Have you found different results? How do you quantify those results? Because one thing to keep in mind: if you are helping other people without ensuring it is effective, all you are really doing is making yourself feel better, not them.
edit on 11-5-2013 by bigfatfurrytexan because: (no reason given)



posted on May, 11 2013 @ 11:57 AM
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Originally posted by bigfatfurrytexan
[


I am likely going to regret getting into this. It seems as though you feel you do a lot of good, and it gives you boost in ego from it. Which is fine, I suppose. But to think that everyone else shares your passion is just silly.


Have you found different results? How do you quantify those results? Because one thing to keep in mind: if you are helping other people without ensuring it is effective, all you are really doing is making yourself feel better, not them.
edit on 11-5-2013 by bigfatfurrytexan because: (no reason given)


I have tried to help...not to boost my ego at all (and by the way you don't personally know me). I care...it is that simple. I do no think everyone shares my passion about this; that is in your head...not mine.

I think anyone... that helps anyone... in any way... is effective; at least in that moment. Seriously...I don't try and help to make myself feel better; I have been homeless before and I know what it is like.

With you I am done.


edit on 11-5-2013 by caladonea because: edit



posted on May, 11 2013 @ 12:00 PM
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Originally posted by Slugworth


If someone asked for my help I would help them, but that is quite different from telling them what to do.
edit on 5/11/2013 by Slugworth because: typo


I am glad you would help.



posted on May, 11 2013 @ 12:04 PM
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Originally posted by Slugworth
reply to post by caladonea
 



I on my own saved people off the streets


I just realized two things about this statement:

1. You talk about them like they are stray dogs who need a home.
2. You actually say you did it "on your own", as if they deserve no credit for any improvements that they made.


I do not talk about homeless people (as if they are stray dogs) that is in your head; not mine. I look at them has people who are in need; and when I could help I did. I don't think of myself as someone who (deserves credit); that is in your head not mine; I just wanted to help...that is all...and I stated what I have done; not for applause but to make a point.

With you I am done.



posted on May, 11 2013 @ 12:47 PM
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reply to post by caladonea
 


so in working with the homeless, you should know that some choose to live that way, and it is mostly the peaceful good bums that do. Im guessing that even if someone reached out like you proposed, he would be out on the streets doing it all over again as soon as he could.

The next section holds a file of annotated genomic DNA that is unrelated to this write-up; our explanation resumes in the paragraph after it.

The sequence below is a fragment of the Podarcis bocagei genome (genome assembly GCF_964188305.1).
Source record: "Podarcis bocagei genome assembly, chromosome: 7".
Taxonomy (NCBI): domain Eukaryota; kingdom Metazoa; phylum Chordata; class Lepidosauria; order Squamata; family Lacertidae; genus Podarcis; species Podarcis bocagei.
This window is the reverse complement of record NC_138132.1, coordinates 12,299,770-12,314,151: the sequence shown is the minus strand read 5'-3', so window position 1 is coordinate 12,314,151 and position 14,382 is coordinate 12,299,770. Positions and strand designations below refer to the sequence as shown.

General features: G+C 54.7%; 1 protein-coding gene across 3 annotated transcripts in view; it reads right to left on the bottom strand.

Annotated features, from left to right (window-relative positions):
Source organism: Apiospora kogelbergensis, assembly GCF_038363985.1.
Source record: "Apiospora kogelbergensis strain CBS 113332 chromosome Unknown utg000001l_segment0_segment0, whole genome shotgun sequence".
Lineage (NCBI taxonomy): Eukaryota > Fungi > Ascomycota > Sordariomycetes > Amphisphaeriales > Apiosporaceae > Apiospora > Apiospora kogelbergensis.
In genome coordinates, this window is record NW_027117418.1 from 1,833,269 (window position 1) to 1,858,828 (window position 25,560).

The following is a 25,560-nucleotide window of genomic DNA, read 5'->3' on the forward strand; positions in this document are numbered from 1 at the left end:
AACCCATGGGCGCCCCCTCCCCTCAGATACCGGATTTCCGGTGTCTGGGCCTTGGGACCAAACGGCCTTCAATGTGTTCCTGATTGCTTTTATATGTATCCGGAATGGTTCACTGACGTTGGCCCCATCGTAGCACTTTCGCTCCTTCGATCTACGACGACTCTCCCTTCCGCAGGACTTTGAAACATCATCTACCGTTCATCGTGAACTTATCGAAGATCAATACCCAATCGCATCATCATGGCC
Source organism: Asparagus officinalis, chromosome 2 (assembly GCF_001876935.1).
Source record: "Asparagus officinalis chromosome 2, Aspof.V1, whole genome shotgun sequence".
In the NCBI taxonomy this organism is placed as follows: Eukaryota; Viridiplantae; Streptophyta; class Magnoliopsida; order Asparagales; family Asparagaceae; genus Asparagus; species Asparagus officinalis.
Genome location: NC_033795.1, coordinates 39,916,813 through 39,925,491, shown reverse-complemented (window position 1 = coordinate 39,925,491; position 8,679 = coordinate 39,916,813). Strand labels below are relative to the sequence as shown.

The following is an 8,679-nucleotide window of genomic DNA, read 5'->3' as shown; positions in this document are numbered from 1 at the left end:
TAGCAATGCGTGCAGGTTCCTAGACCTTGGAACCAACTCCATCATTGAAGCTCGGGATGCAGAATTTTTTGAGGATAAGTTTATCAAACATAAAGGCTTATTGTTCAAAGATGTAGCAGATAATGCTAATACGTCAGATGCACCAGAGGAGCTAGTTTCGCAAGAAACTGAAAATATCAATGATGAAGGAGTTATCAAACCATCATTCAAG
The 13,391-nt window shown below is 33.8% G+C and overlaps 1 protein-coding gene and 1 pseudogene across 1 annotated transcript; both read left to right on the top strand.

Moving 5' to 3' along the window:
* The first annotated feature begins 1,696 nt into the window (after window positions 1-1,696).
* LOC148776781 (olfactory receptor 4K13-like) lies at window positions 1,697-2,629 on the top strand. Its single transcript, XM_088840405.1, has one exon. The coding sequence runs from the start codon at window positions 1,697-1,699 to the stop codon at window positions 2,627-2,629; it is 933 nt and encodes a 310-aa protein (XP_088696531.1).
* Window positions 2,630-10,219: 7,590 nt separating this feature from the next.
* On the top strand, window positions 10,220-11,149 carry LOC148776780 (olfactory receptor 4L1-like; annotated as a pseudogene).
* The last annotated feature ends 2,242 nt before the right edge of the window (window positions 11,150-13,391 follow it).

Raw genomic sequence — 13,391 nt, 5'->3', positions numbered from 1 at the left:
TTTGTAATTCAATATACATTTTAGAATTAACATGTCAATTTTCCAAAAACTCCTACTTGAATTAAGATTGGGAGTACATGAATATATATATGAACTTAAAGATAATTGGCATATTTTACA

I used to volunteer feeding homeless for about a year maybe so i got to meet alot(there are many were i am from) but before that my relationship with bums is an old one.

When we were kids(teenagers) it was up to me to collect the cash and procure the booze. Bums were the anwser, in dealing with bums i started to understand that they are usally more interesting and always had a story to tell, then i turned 21 and could procure my own booze, walking home or down to the store when a bum would ask for cash, i would ask him what for, in order to open conversation, remembering that bums are interesting people and usally pretty smart.

If he lied to me and said food, i might give him some change if he looked sick or weak. But if he told the truth and said booze then i would give him a couple bucks. It really bothered me when these bums probably ate better than i did and tried to pretend they were so hungry, but i do know how refreshing a beer can be, when you have nothing else going for you.

But either way i would take time out of my day just to talk to these guys hear there stories and see them next time, In doing this ive been able to weed out the "bad bums" from the "good bums" and instead of just giving them money i give them a conversation in which we both usually benefit. I learned how to make a still out of basic throw away appliances the other day, ive heard funny stories, and a lot of stories i can relate to

oh dont worry about the trolls on this thread, there just trying to get in your head



posted on May, 11 2013 @ 02:18 PM
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reply to post by caladonea
 


You have made sure you mentioned that you do it a lot. You then laid down the challenge to others to justify what THEY have done. It is a matter of pride, which is a buttress for ego. Parse it how you will....it is what it is.